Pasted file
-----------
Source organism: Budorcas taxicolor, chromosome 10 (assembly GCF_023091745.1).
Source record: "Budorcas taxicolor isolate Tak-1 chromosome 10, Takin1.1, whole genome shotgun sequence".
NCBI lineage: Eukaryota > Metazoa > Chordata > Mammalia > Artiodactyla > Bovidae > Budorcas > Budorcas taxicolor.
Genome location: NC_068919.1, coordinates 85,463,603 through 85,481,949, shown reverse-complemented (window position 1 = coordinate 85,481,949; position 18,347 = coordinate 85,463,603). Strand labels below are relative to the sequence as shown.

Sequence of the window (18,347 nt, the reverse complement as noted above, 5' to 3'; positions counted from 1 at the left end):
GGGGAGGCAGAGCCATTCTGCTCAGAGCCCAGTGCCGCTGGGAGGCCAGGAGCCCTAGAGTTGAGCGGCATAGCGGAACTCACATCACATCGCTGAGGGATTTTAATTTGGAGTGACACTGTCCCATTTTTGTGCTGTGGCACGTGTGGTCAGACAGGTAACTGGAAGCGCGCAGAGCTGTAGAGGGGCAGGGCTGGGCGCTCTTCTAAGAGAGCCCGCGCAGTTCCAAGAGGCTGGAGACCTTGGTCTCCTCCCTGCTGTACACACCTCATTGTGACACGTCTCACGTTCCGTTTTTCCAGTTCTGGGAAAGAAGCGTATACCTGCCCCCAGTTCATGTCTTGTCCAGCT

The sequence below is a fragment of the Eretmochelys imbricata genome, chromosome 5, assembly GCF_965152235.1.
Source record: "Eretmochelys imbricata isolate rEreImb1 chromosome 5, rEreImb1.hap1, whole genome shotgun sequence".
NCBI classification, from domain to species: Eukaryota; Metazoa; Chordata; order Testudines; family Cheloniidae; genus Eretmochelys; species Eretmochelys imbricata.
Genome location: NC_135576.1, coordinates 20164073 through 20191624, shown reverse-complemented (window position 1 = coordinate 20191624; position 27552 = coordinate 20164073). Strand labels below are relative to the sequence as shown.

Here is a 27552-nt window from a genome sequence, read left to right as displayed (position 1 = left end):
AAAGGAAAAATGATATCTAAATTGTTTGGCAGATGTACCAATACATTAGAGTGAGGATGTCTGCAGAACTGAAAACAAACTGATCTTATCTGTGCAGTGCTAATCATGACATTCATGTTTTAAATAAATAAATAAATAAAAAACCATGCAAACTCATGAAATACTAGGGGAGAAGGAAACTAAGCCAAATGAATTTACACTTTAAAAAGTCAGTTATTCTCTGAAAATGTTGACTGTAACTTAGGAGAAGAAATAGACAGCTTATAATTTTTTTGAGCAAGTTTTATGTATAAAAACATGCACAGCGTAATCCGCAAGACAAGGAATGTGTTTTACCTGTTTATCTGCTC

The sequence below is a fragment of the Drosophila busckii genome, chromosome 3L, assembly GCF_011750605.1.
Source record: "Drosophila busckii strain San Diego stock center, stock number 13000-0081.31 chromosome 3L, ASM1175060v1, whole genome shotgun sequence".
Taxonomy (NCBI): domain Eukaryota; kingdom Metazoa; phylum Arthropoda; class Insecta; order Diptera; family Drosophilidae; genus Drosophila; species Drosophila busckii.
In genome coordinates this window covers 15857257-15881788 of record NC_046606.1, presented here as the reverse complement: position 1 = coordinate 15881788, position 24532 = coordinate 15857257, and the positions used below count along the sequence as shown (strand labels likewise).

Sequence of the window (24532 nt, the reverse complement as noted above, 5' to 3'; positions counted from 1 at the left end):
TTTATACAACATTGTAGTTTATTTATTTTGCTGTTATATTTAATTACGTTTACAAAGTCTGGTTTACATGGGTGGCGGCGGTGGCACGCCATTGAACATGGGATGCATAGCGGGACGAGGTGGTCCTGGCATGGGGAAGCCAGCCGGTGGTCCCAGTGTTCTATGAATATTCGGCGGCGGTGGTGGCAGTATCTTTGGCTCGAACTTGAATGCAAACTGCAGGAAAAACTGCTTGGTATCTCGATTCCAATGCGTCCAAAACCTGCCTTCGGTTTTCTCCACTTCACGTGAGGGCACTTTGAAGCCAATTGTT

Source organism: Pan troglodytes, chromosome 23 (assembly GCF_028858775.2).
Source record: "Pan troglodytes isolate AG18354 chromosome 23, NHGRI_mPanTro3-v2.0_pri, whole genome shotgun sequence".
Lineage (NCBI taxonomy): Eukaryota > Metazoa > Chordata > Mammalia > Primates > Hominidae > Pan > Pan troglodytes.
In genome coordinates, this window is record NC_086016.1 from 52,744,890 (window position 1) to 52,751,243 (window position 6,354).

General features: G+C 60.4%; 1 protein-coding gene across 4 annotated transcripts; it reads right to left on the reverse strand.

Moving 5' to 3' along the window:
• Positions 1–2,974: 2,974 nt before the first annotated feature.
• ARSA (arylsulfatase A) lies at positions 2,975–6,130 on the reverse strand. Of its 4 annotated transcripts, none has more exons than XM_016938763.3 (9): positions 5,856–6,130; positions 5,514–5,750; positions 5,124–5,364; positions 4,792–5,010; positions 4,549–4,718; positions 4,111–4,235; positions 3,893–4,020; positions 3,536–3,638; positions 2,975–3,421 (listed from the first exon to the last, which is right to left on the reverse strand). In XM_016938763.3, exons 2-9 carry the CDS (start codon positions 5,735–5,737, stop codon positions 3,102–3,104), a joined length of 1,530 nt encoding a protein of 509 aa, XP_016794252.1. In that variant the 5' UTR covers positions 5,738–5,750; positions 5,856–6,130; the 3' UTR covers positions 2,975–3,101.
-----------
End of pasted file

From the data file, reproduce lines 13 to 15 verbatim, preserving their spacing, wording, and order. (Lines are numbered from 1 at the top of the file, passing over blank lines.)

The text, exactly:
The sequence below is a fragment of the Drosophila busckii genome, chromosome 3L, assembly GCF_011750605.1.
Source record: "Drosophila busckii strain San Diego stock center, stock number 13000-0081.31 chromosome 3L, ASM1175060v1, whole genome shotgun sequence".
Taxonomy (NCBI): domain Eukaryota; kingdom Metazoa; phylum Arthropoda; class Insecta; order Diptera; family Drosophilidae; genus Drosophila; species Drosophila busckii.